Some Egyptian fruit, vegetable imports banned

DEADLY: Contaminated frozen vegetables, such as mulukhiya, spinach, okra and peas, could cause hepatitis A.
Updated 17 September 2016
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Some Egyptian fruit, vegetable imports banned

JEDDAH: Importers have revealed that the Saudi Food and Drug Authority (SFDA) has halted import of some vegetables and fruits from Egypt, after tests earlier this year proved they are unsuitable for human consumption.
They pointed out that the SFDA began making notes on agricultural products that come from some countries, including Egypt, before the US Department of Agriculture did.
Traders had to make several contacts with the Egyptian exporting authorities to learn the reasons behind the appearance of such vegetables and fruits, in order to reach compromises to start compensatory measures.
Maher Al-Oqaili, an importer of frozen vegetables, explained that SFDA deals firmly with food imports, although it has agreements with several exporting countries that require safety of health certificates awarded to any food product, especially fruits and vegetables.
This comes at a time when the US Department of Agriculture revealed that laboratory analysis confirmed that some agricultural products were irrigated with sewage water, which contaminated many food items exported by Egypt with human and animal waste.
Materials predominantly used in the burial of the dead were also discovered, according to a report on some of Egypt’s agricultural exported products in the form of frozen vegetables such as mulukhiya, spinach, okra, peas, green beans and artichokes, which are major cause of hepatitis A.
According to the report, the US Department of Agriculture is taking very strict measures with Egyptian imports to prevent the import of strawberries or any Egyptian agricultural products contaminated with sewage.
New strict conditions on frozen vegetables coming from Egypt to the US were set, in addition to calls to wash it with pure and filtered water. Laboratory data confirmed that mango and guava products are exposed to the internationally banned processes of adding color and taste. This could lead to the possibility of causing diseases such as renal failure, liver disease, and adverse effects on blood pressure.
The report is not limited to fruits and vegetables, but also prevents the import of cheese from Egypt after analysis revealed presence of formalin used in preserving dead bodies. The report highlighted the use of white lime, which is used in the installation of tiles, in imported Egyptian rice, which could lead to cancer.


Disappointed fans hail improved performance by Saudi Green Falcons after defeat ends World Cup dream

Updated 2 min 59 sec ago
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Disappointed fans hail improved performance by Saudi Green Falcons after defeat ends World Cup dream

  • A fan named Yousif, who watched the match at the General Sports Authority viewing tent, was happy that the game at least was close this time.
  • Saudi Arabia will face off against Egypt, who also lost their opening two group A games against Uruguay and Russia, on June 25.

JEDDAH: Saudi Arabia’s World Cup dreams were shattered on Wednesday after Uruguay beat the Green Falcons 1-0 in the second of the three group-stage matches. Most Saudi fans in Jeddah were much happier with the team’s performance in game two, following the resounding 5-0 defeat by host nation Russia in the opening match on June 14, but still bitterly disappointed by the loss, which means the team cannot qualify for the knockout round.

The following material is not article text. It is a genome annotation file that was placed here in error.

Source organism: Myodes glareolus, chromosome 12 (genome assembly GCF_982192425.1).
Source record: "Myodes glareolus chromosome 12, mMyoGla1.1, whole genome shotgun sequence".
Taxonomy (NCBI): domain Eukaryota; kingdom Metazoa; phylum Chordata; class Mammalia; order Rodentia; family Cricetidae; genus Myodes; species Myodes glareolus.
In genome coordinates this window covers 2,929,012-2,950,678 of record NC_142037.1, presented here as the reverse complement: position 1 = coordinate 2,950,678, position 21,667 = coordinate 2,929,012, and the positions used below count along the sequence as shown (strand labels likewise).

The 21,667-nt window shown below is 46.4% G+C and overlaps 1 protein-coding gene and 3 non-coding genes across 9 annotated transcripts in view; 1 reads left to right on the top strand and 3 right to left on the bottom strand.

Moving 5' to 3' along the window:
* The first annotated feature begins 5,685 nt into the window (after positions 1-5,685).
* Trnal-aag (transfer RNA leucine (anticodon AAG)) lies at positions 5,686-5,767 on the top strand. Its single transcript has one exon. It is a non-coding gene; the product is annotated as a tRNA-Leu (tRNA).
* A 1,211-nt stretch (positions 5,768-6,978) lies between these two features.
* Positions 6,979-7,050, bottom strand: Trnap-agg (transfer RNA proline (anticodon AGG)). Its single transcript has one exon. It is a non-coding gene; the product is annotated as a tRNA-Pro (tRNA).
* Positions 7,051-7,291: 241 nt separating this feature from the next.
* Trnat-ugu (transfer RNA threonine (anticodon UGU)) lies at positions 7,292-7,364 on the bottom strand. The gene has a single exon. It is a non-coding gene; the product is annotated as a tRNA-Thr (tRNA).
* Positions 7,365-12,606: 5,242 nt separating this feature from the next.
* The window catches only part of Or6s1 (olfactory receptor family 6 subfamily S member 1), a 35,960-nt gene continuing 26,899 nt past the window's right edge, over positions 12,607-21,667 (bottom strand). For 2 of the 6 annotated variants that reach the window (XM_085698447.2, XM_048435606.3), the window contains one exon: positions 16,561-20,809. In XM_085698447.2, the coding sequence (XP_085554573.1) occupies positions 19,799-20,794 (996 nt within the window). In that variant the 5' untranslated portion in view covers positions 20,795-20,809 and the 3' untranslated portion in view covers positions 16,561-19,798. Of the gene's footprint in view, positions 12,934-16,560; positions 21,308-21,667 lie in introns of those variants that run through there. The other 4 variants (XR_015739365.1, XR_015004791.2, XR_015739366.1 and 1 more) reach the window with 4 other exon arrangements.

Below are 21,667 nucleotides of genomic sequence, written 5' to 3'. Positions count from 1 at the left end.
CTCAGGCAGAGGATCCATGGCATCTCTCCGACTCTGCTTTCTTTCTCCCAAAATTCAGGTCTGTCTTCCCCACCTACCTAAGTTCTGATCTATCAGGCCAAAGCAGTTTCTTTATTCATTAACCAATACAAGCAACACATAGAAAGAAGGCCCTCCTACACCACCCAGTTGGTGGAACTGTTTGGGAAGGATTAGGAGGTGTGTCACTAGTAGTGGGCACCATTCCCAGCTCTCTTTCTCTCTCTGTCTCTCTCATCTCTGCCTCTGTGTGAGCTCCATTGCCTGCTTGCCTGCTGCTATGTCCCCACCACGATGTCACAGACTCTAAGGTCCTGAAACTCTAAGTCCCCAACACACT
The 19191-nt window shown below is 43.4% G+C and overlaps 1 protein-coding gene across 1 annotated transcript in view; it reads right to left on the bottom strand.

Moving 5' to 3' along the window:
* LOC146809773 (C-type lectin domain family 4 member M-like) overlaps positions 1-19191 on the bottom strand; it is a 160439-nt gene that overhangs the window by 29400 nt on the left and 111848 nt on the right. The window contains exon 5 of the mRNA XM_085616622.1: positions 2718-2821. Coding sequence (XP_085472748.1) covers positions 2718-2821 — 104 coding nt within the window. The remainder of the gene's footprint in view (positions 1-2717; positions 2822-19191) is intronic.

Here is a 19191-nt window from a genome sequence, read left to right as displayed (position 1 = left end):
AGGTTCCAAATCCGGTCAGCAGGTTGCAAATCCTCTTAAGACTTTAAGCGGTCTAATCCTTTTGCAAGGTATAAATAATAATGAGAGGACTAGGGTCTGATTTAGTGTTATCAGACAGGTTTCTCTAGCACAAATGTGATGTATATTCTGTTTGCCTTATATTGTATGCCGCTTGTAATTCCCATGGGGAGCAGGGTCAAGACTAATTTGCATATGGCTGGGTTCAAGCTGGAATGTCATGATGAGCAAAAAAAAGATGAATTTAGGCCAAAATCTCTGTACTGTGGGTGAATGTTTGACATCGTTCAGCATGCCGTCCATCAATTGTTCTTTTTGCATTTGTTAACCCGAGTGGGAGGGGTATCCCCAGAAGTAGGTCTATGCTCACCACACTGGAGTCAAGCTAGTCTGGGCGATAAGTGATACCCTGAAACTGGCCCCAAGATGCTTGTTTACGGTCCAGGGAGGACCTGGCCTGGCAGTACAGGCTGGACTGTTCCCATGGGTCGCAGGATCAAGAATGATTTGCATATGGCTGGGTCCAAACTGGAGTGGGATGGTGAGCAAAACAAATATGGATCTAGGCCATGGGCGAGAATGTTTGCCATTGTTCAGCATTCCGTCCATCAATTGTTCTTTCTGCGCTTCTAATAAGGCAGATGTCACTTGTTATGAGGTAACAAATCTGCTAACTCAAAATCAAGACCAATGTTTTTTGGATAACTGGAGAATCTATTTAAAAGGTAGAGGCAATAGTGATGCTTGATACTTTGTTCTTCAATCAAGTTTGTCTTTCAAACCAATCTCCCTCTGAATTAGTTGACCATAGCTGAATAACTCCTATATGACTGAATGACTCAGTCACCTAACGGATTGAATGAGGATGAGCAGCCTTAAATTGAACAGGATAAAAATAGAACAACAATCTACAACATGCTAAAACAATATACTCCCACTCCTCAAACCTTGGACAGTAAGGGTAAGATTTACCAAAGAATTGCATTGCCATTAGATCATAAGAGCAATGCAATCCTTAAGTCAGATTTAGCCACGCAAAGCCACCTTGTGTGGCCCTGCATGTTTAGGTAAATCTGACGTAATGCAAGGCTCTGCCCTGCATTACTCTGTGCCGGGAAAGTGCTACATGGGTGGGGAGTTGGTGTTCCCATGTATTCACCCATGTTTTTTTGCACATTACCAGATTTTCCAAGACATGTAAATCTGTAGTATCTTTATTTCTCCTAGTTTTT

Yousif, who watched the match at the General Sports Authority viewing tent, was happy that the game at least was close this time. “Although we lost, the performance was much better than the first game with Russia. I hope we win our next match,” he said.

Nasrah, who watched the game with her two sons, said: “I was really disappointed because we played good today and nothing less than a win should have been acceptable. I am also disappointed to see the looks on my boys faces when the game ended as they were hoping for a win.”

Khalid Al-Raghbi said at least it had been a good match to watch. “We played a bit better today,” he added. “I wish we would have won but at least we performed better than our last match against Russia.”

Before the game, Ibrahim Al-Turki had been optimistic about Saudi Arabia’s chances. “We didn’t expect today’s result. I was thinking that Saudi would win by two goals, and Uruguay would score one,” he said.

The result was especially disappointing given the close result and the number of chances the Saudis had to score, said Badr, who added: “I don’t know what to tell you because we are deeply disappointed. At least if we lost with a big defeat I would say we deserved it. We had the potential but we could not score.”

Shadi Al-Ghamdi said he wished the national team’s much improved performance in their second game had been more evident in their first. “I am very proud of the players, I thought they played very well. I just wish they had played like this against Russia," he said.

Safah was less complimentary and said that the Saudi players had let their fans down, adding: “They seemed scared whenever they attempted to score any goals.”

Saudi Arabia will face off against Egypt, who also lost their opening two group A games against Uruguay and Russia, on June 25. It will be the final game in the competition for both sides, with only pride to play for, as they battle it out to see who will finish third in the group and who will be left in bottom spot.